Like it or not, good wine is an expensive, premium product. In periods of rapid financial growth, new wealth means you are creating new consumers for premium products. However, in recessions (like now) you are actually contracting the market for consumers of high end products.

A contracting market means that suppliers in that market have to fight harder to keep customers. This situation would be the perfect environment in which to launch a massive marketing campaign if you had any competitors. No competitors, though, means you have zero risk of losing people.

Okay, maybe there are new wine products out there that we need to educate consumers on? A new varietal, perhaps, or maybe people just don’t get that there’s good wine out there? While this argument makes slightly more sense, it also doesn’t fully explain their heavy bias towards wine, especially in light of their advertising strategy. Last time I checked Argentine Malbec (3rd ad), while tasty, was not exactly cutting edge.

But wine cocktails are. Curious how we don’t see ads for those.

Craft beer, however, meets all these criteria to warrant an ad campaign. It has a rapidly expanding production base, full of new breweries and new beers, is relatively unknown amoungst the broader public and, more importantly, is a premium product that fortunately doesn’t carry the same sticker shock as premium wine. Folks who have been recession’d out of the fancy wine market are ripe for craft beer conversion.

Yet, instead of ads alerting everyone to the fall pumpkin beer releases, we get ads trying to get us to pair wine with pumpkins. No, that’s not a joke. Go look (2nd ad). Mmmm… pumpkin wine. Next month we’ll get “Top 10 Wines that pair with leftover bit-sized chocolate bars!”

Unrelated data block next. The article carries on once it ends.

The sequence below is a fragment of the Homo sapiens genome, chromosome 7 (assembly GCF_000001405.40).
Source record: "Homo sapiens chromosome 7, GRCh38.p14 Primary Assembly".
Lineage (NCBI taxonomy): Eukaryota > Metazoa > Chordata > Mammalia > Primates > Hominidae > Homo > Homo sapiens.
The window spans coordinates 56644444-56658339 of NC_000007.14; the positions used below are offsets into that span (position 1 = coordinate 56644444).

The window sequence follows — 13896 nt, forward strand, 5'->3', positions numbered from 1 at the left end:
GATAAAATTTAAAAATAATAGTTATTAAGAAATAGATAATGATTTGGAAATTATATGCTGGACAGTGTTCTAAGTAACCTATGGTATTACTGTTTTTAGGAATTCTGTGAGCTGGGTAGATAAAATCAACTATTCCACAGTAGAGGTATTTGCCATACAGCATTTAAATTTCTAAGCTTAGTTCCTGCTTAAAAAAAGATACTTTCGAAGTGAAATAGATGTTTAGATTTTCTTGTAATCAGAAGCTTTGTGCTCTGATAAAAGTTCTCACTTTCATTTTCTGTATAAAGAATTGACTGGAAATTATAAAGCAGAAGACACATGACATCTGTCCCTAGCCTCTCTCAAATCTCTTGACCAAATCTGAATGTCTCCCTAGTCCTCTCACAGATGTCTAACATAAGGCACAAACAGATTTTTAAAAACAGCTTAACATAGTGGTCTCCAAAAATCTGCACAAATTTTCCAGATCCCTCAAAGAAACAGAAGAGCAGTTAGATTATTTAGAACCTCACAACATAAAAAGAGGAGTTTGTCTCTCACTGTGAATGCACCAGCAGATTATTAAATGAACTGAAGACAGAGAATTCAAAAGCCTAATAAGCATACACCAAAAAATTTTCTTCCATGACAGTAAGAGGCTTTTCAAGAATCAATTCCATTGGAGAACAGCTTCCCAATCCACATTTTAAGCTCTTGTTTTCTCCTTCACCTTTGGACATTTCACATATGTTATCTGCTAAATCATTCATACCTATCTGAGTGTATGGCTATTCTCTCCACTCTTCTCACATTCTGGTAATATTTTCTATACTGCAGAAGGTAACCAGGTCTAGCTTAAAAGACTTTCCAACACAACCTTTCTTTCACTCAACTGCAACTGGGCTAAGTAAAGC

I’m not done my wine-advertising rant series yet. However, I’ll leave the next round of rampant speculation for two weeks from now when that ad counter ticks up to 15 wine ads to zero beer ads.

Written by chuck

September 28th, 2012 at 5:05 pm

Posted in Beer and You

Game On

zero comments

We’re finally coming out of the late summer beer lull: those lazy days of late August after the summer releases have become scarce but before the tsunami of awesome Autumn releases pile up and demand room in my cellar.

For most of September the local breweries were preoccupied with producing their pumpkin beers. With the latest round of brewpub bottlings, have a truly amazing crop of pumpkin beers available this year. I count no less than 10 pumpkin beers available for purchase for in-home (or on-patio) consumption.

But honestly, while I do like a good pumpkin ale, it’s not what gets us beer geeks all worked up in a tizzy. No siree. They’re damned fine, but they are no Imperial Stout or Barley Wine, those two reigning kings of fine ale.

However, we just can’t jump straight into the main act of fall releases. That’d be a bit premature. We have to first get ourselves warmed up some teasers. The pumpkins served their role as a flirtation, but now we need something a bit more serious to occupy our attention.

And that something is the fresh-hopped beers. The king of all fresh-hopped beers is Driftwood Sartori, and it is making its way to beer stores as I type this. When I first has this brew, I was convinced that no better beer could be made or even conceived of. While my opinion has come down a bit, I still think it’s one of the best IPAs in the province.

But don’t stop there! Driftwood isn’t the only one dumping buckets of still-green hops into their beers. Phillips, Granville Island and even new-guy Hoyne are all throwing their mitts into the rink. Buy ’em all and do a side-by-each comparison. The only winner here is you.

And when you wake up from your hop-induced coma, it’ll be time to take things up a notch with the fall releases all our favourite stouts, porters and winter warmers. Oh, it’s the most wonderful time of the year…

Written by chuck

September 25th, 2012 at 12:27 pm